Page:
75 – March 16
“Let no one ever come to you without leaving better and happier. Be the living expression of God’s kindness: Kindness in your face, kindness in your eyes, kindness in your smile.”—Mother Teresa
Most of the people I know respond to praise like a thirsty dog getting a drink of water—they lap it up and glow. Unfortunately, some people would rather throw water on you than give you water to drink. But who wants to talk to them? People love being acknowledged for being wonderful. It makes them feel good. It also makes them feel good about you! A motivational speaker I know, Suzy Prudden, calls regularly and asks how I’m doing. When I say “Great!” she always says, “That’s true about you!” I love it when she calls.
A recent study found that talking with a friend lifted moderate depression as effectively as professional counseling or taking anti-depressant drugs. The researchers paired chronically depressed people with volunteer “friends” and were instructed to spend at least one hour together each week. At the end of the study, 39 percent of the control group, who were not assigned “friends,” reported an easing of their depression. (Some depression lifts naturally over time.) But sixty-five of the participants who spent time with “friends” experienced relief.
Be someone who lights up people’s lives. It’s so easy! Just be someone who compliments others on a regular basis. It has to be sincere—if you don’t really believe the praise you’re giving, it won’t go over well. Everyone has something they can be complimented about. Become a regular praise-giver, and you’ll have lots of friends who will be happy to see you or hear from you. And you’ll make a lot more money with a lot more satisfied customers, clients or bosses.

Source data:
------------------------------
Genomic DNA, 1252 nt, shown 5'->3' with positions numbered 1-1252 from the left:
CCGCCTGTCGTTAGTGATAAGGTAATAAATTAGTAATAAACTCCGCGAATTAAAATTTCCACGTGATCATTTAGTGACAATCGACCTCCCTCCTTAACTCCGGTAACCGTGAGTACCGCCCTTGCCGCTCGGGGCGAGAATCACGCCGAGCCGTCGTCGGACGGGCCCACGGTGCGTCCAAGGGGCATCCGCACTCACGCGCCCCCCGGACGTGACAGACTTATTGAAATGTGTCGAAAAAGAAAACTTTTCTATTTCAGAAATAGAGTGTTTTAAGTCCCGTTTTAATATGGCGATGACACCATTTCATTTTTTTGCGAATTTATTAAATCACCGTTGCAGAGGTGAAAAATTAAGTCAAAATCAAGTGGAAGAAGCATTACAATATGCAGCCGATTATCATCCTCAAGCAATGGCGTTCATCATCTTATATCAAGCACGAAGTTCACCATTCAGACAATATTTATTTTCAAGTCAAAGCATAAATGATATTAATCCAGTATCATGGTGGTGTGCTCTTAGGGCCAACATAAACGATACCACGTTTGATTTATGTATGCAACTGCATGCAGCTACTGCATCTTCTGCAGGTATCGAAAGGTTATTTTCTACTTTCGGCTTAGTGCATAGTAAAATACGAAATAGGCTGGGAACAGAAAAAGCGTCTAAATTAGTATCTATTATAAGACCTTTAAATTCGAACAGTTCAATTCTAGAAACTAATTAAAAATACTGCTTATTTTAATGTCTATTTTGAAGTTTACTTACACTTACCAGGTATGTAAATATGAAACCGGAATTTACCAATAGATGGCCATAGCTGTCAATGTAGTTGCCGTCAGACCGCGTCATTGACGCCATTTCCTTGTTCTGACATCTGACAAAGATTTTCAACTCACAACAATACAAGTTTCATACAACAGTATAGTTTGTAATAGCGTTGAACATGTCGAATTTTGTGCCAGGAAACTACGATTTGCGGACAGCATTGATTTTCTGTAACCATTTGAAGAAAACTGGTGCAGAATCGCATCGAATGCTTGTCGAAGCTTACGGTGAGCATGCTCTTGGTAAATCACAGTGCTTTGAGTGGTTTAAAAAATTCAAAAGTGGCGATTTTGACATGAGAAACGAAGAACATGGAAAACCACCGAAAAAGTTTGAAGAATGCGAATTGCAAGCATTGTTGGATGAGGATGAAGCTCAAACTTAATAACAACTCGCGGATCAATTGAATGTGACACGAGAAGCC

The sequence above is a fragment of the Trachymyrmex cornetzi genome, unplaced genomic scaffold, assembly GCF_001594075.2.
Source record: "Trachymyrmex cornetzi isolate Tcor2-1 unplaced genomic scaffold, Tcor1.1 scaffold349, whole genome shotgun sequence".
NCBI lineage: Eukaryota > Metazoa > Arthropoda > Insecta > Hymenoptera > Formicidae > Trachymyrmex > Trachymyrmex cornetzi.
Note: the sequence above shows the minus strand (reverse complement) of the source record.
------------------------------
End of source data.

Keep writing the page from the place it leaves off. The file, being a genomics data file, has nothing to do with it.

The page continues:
“I am a great people-praiser and people praise me back!”
Laura Arnold is a fabulous relationship therapist in Los Angeles. I met her through WRS – Worthwhile Referral Sources networking group. Recently, we were both asked to give a testimonial on behalf of WRS at their local Saturday Brunch meeting in Marina del Rey.
I spoke about how WRS was my first networking meeting ever, and how nervous I was and how I really didn’t know how to craft a 30-second commercial, and how I learned how to be effective by helping others and referring business to them. That in turn helped people get to know me and refer business to me.
Laura took a different tack. After praising WRS, she gave a terrific list of instructions, and I got her permission to share them with you (they will work for any networking group anywhere).
Laura Arnold’s Top 10 SUREFIRE ways to sabotage yourself at WRS:
- Arrive late to meetings, and leave before they end. (Extra credit: Be disruptive when you do this.)
- Take a long time to return phone calls, or, better yet, don’t return them at all.)
- Don’t join any committees or do anything to increase your visibility in the organization.
- Isolate yourself from colleagues in the same or related categories as yourself and never refer business to them.
- Attend meetings sporadically or not at all.
- Never refer business to other members or use their services or products.
- Ignore WRS protocol. Hard sell to everybody whenever you get a chance.
- Never meet with members before, after or between meetings to build relationships.
- Talk incessantly about yourself and never ask anyone about themselves or their businesses.
- Be focused only on yourself and what’s in it for you.
I promise you, if you follow all, or even most, of these guidelines you are GUARANTEED little or no business at WRS.
The audience howled with laughter. WRS has great training to teach you how to network effectively, and it’s based on Zig Zilar’s saying, “You can have everything in life you want if you just help enough other people get what they want.”
Here’s Laura’s information if you or someone you know needs a great therapist!
Laura Arnold, MA, LMFT
10436 Santa Monica Blvd., Ste. 3030
Los Angeles, CA 90025